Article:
The idea early on is to be inclusive and see where it takes you. Get as many players as you can Year One and no matter what, make it medium pitch. Get the better pitchers to throw at a reasonable speed during the season. Ideally there should be no pitchers with sub-two ERA’s. Nothing turns off a recruit more than going 0-for-10 on their first day. After that they aren’t coming back.
If you find that pitchers continue to exceed the speed limits, promise a fast pitch championship series at the end of the season if they obey the regular season speed restriction. If that series ends up being the best part of the year and you have four or five pitchers that can chuck you probably have the makings of a fast pitch league. Just remember, if you go fast you have to spread the talent around. There is nothing worse than a fake-fast league.
9) Schedule games on the same day. As a new Commissioner you have to be there every game, this is so much easier to do if games are played on a Saturday or Sunday as opposed to a weeknight schedule. If weeknights are your only option you will have your work cut out for you. More people are available on the weekends and as your league grows weekends are much more attractive to players willing to drive 30-50 miles to play wiffleball.
10) Play often year one, consistency is key. If you can play every single Sunday from mid-April until early October, do it. Having games every weekend is so helpful to early growth. If the league is playing every Sunday at noon word gets around and after a few weeks random people will just show up. Over scheduling Year One also opens up the league to people who wouldn’t have otherwise joined your league. They may wake up one Sunday morning with nothing to do and think, aren’t those guys playing wiffle today?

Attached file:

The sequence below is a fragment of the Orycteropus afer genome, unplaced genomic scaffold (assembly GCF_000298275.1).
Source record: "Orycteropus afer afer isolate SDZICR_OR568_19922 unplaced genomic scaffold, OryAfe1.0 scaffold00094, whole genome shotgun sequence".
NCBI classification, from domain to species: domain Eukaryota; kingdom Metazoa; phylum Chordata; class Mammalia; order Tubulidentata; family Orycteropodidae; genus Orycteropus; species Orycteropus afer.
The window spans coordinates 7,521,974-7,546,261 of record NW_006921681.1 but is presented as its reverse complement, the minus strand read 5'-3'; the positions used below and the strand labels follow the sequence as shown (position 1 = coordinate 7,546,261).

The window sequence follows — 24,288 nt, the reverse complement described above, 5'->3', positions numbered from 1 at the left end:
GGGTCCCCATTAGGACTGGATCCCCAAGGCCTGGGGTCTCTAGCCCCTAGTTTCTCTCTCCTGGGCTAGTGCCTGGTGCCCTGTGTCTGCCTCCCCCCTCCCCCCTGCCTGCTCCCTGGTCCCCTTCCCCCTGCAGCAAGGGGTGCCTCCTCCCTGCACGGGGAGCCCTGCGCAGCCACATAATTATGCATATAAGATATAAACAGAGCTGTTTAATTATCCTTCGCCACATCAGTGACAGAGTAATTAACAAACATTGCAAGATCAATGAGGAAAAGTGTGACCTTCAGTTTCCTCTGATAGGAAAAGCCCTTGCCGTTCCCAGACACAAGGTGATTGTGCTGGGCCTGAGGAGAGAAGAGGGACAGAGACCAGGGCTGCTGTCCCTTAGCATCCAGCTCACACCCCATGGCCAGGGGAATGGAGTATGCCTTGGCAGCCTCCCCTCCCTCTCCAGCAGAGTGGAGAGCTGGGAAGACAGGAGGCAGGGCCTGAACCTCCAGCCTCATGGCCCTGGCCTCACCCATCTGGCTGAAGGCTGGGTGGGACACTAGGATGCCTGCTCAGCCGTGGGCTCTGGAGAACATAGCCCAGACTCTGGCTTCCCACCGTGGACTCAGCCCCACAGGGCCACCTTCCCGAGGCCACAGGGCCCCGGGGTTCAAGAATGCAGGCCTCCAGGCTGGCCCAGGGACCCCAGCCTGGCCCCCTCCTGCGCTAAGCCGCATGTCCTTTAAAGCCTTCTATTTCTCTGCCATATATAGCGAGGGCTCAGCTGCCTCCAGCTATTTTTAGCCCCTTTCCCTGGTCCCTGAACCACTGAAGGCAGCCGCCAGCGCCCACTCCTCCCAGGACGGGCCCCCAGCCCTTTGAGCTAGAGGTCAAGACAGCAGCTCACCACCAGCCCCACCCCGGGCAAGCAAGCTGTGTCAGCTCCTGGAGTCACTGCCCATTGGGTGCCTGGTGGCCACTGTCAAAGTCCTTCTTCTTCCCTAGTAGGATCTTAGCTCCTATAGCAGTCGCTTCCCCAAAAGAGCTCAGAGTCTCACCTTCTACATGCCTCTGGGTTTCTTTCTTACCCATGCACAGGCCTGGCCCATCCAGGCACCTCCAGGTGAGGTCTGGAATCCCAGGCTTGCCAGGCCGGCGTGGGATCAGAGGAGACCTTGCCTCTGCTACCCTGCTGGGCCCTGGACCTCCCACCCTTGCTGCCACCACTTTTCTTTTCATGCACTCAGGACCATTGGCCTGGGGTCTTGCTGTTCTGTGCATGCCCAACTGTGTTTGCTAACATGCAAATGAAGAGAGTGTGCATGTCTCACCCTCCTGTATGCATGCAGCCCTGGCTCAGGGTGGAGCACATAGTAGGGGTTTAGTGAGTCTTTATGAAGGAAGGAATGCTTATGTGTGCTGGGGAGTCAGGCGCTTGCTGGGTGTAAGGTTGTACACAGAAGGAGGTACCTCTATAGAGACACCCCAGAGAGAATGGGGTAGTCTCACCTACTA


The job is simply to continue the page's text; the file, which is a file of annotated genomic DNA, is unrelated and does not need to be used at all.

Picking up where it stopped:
11) Don’t waste people’s time. Always be at the field at least a half hour before the first pitch, better yet make it an hour if you can. There is always plenty to do, set up, garbage patrol, field maintenance. Being organized is how you will keep players over the long haul. If they know their games are going to start on time, they will be on time.
12) Don’t bother with a traditional website. Five years ago a website was mandatory, today not so much. Facebook will get the job done, invite your friends, post a schedule and hopefully you can drum up some interest. I am continually amazed at the leagues that put so much effort into a website. In the 5+ years of running Palisades I can’t remember anyone telling me that our website was the reason they joined.
13) Take care of your field. As Commissioner it is very important that wherever you play you keep it spotless. Bring a garbage bag to your field every time you play. One of the easiest ways to lose a field is to leave garbage behind. Even if it wasn’t your garbage to begin with clean it up.